SAN SALVADOR, El Salvador -- An American military adviser helping the beleagured Salvadoran government stave off leftist guerrillas has been injured and evacuated to Panama, a U.S. source confirmed Monday.
The adviser -- the first injured in El Salvador -- suffered injuries that were 'light enough so that he plans to come back soon,' said the source, who asked not to be identified.
The source declined to comment on a CBS News report that the adviser, who was not identified, was injured when another American accidentally dropped a handgun that discharged.
The source also refused to specify whether the adviser suffered a bullet wound or was burned from the discharge. The adviser was evacuated to the Panama Canal Zone for treatment, the U.S. source said.
The incident took place last Friday, he said, adding the American adviser was evacuated the same day.
There now are about 20 U.S. military advisers in El Salvador and the Reagan administration plans to send a total of 54 to assist the American-backed juanta's fight against Marxist-led guerrillas.
The bodies of seven people shot in the head execution style, most of them youths, were found Monday, among 35 people to die in the latest Salvadoran political violence, authorities said.
In another development, the leaders of Amnesty International-U.S.A. asked President Reagan to halt arms, military training and assistance to El Salvador.
A powerful bomb ripped through the home of Jose Tomas Carbonel, father-in-law of junta member Jose Antonio Morales Ehrlich, partially destroying the home and wounding two employees, officials said.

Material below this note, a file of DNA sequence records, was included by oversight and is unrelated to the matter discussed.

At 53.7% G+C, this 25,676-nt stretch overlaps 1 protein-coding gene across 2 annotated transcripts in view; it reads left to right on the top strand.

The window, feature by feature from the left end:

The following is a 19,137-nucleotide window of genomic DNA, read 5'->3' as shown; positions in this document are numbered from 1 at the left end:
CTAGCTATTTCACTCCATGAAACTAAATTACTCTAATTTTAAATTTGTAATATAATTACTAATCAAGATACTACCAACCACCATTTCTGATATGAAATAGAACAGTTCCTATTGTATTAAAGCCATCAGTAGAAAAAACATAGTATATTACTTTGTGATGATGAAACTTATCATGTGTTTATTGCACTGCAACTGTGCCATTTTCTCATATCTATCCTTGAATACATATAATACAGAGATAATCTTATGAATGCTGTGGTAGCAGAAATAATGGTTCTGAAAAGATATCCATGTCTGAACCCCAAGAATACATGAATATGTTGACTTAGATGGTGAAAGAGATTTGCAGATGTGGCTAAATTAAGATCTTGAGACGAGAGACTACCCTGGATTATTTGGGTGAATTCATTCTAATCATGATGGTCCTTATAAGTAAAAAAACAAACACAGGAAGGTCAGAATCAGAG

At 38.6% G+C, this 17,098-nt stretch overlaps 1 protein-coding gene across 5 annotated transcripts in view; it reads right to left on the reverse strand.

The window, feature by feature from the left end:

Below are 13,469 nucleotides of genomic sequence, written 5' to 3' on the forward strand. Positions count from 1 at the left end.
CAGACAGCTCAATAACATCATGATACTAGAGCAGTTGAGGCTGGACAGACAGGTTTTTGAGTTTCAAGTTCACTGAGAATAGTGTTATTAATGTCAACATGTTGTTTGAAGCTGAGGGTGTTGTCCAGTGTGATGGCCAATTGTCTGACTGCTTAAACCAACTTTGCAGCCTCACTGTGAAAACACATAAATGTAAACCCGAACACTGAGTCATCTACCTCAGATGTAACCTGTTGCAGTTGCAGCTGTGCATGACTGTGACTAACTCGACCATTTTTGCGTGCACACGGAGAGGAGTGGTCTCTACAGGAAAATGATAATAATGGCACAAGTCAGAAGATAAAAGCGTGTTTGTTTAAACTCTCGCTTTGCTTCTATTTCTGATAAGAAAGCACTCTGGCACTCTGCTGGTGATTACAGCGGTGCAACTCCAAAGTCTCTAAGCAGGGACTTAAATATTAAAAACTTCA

Carbonel, 75, was in his home in the western part of the capital but was not injured by the blast, they said. None of the extremist groups active in the Central American nation of 4.8 million claimed responsibility for the bombing.
The Catholic Church's Legal Aid Society estimated that 17,500 people have been killed since Jan. 1, 1980 in a virtual civil war between Marxist-led guerrillas, rightist death squads and government troops.
U.S. aid is 'contributing to gross human rights violations against innocent Salvadoran citizens by government forces,' Amnesty International said in a statement released in Washington.
It said Salvadoran security forces and paramilitary groups 'are known to be conducting a systematic campaign of terrorism, resulting in torture and death, against segments of their own population.'
The human rights group said its investigation of more than 8,000 deaths in El Salvador from violence showed 'government forces have been implicated in the deaths of more than 6,000.'
Government troops attacked the guerrilla strongholds around Suchitoto, 31 miles north of San Salvador, for the third straight day.
A local army commander said the military suspects peasant refugees sympathetic to the guerrillas of blowing up an electricity power line tower and water lines to the hotly contested village in the embattled province of Chalatenango.
More than 1,000 peasant refugees from fighting in the region during the past month are housed in nearby La Bermuda, the Salvadoran Green Cross said. The town remained without water early Monday, though spokesmen for the government-run electricity company in San Salvador said electric power had been restored.
Scattered shooting was reported overnight by residents of San Vicente, a provincial capital 30 miles east of San Salvador, but judicial authorities reported no casualties.
Army spokesmen in San Vicente said the military had regained control of the area near San Lorenzo, a much disputed town where government commanders claim troops killed some 300 guerrillas in recent fighting.